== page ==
Various forms of liability and participation in international crime
Crimes against humanity
Genocide and illegal rendition.
This is an ideal text for undergraduate and postgraduate students of law or international relations, practitioners and those interested in gaining an insight into international criminal law
1.Theory of International Criminal Law
2. Principles of Liability and Participation in International Criminal Law
3. Defences in International Criminal Law
4. State Jurisdiction and Immunities
5. War Crimes and Grave Breaches
6: Crimes Against Humanity
8. Offences Against the Person
9. International Criminal Law of the Sea
11. Transnational Offences 1
12. Transnational Offences 2
15. Mutual Legal Assistance
16. Mutual Legal Assistance: National Perspectives
17. International Police Cooperation
18: International Criminal Procedure
19. Nuremberg, Tokyo and the Birth of Modern International Criminal Law
Susan Nash is Professor of Law at the University of Westminster and Head of Department of Postgraduate Legal Studies. She is a barrister and a door tenant at Tooks Chambers. Her research interests include criminal procedure and evidence, human rights and mutual legal assistance. She is the co-author of several books including The Cartel Offence (Hart, 2004) and Essential Human Rights Cases (Jordans, 2002).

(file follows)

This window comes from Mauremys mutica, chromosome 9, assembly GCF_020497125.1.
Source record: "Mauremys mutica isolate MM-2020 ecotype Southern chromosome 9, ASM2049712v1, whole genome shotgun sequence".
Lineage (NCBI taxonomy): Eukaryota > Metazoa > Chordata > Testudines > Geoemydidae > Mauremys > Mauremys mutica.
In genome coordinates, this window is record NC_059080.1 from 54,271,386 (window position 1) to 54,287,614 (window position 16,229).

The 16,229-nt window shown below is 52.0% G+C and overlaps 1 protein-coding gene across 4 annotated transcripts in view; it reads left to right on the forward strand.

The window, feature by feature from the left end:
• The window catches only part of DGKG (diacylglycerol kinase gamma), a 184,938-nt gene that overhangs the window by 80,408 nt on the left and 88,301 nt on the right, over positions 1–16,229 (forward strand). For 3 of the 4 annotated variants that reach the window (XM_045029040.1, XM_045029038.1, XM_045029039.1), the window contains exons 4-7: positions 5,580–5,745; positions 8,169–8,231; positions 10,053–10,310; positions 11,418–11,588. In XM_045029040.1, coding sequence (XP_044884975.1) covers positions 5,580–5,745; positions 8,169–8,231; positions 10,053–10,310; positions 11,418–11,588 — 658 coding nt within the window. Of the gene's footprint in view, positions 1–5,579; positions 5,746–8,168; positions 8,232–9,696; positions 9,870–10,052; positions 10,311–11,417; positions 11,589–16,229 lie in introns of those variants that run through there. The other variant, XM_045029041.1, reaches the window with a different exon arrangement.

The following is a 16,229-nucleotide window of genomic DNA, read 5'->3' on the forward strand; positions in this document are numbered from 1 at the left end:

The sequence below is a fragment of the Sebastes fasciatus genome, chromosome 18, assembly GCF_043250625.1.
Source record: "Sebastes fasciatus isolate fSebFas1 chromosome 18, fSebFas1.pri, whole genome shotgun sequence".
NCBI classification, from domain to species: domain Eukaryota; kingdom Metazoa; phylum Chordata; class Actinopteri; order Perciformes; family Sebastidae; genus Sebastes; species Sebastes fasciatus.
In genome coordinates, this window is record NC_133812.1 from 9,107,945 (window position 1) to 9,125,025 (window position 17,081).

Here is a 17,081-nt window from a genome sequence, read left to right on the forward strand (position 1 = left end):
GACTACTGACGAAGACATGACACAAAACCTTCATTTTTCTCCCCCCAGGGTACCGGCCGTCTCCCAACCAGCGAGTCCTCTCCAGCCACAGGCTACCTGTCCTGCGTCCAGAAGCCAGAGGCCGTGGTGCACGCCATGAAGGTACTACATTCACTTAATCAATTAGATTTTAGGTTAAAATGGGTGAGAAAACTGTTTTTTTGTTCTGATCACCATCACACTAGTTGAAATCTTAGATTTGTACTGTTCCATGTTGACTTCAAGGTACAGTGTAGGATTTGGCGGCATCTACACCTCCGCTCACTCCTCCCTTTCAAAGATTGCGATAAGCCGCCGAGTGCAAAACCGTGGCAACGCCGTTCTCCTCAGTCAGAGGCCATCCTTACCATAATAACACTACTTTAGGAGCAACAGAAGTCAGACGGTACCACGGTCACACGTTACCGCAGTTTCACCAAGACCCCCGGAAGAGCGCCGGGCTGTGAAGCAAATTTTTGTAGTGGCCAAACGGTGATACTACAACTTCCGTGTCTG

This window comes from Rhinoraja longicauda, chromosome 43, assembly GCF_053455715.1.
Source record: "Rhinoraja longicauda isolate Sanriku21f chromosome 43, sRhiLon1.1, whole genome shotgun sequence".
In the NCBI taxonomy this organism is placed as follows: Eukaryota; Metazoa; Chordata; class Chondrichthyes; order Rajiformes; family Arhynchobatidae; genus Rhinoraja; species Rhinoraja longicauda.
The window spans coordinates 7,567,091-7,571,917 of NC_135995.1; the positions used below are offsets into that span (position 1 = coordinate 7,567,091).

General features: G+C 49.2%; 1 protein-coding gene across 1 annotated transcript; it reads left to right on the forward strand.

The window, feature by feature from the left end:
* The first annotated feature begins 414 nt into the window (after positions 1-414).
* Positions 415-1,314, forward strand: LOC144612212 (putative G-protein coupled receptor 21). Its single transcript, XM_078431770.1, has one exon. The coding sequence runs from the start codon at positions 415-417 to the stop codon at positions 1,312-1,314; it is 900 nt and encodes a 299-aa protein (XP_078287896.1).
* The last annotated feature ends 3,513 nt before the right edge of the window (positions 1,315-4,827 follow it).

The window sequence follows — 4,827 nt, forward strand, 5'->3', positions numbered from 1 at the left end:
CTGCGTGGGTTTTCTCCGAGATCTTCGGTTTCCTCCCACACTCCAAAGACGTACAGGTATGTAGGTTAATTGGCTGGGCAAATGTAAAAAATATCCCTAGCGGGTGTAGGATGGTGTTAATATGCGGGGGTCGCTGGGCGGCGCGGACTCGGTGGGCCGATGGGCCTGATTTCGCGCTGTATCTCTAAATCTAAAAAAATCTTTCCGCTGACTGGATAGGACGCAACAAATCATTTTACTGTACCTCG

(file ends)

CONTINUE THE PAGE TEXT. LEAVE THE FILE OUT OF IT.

Ilias Bantekas is Professor of International Law and Head of Law at Brunel University. He has published widely in leading international journals. Books authored or edited by him include: International and European Financial Criminal Law (Butterworths, 2006); Principles of Direct and Superior Responsibility in International Humanitarian Law (Manchester UP, 2002).
Criminal Evidence in Context
Authors: Jonathan Doak, Claire McGourlay
Publication Date: 8th August 2008
Publisher's Title Information
Criminal Evidence in Context explains the key concepts of evidence law in England and Wales clearly and concisely, set against the backdrop of the broader political and theoretical contexts. It informs students of the major debates within the field, providing an explanation as to how and why the law has developed as it has.
Previously published by Law Matters Publishing, this second edition has been thoroughly revised and updated to take into account recent developments in the law and the considerable amount of case law that has emerged since publication of the previous edition. It includes new chapters on the privilege of non-incrimination; improperly obtained evidence; and expert evidence.
Each chapter contains a range of pedagogical tools including key points, self-test questions and advice on further reading. Diagrams, flowcharts and bullet points make this text easy to follow and clarify complex and important topics.
Introduction to Criminal Evidence
The Principle of Orality
The Burden of Proof.
The Privilege Against Self-incrimination
Examination and Cross-examination.
Evidence of Character
Improperly Obtained Evidence
Practical Guide to Evidence
Author: Christopher Allen
Publication Date: 28th May 2008
Publisher's Title Information
A Practical Guide to Evidence provides a clear and readable account of the law of evidence, acknowledging the importance of arguments about facts and principles as well as rules.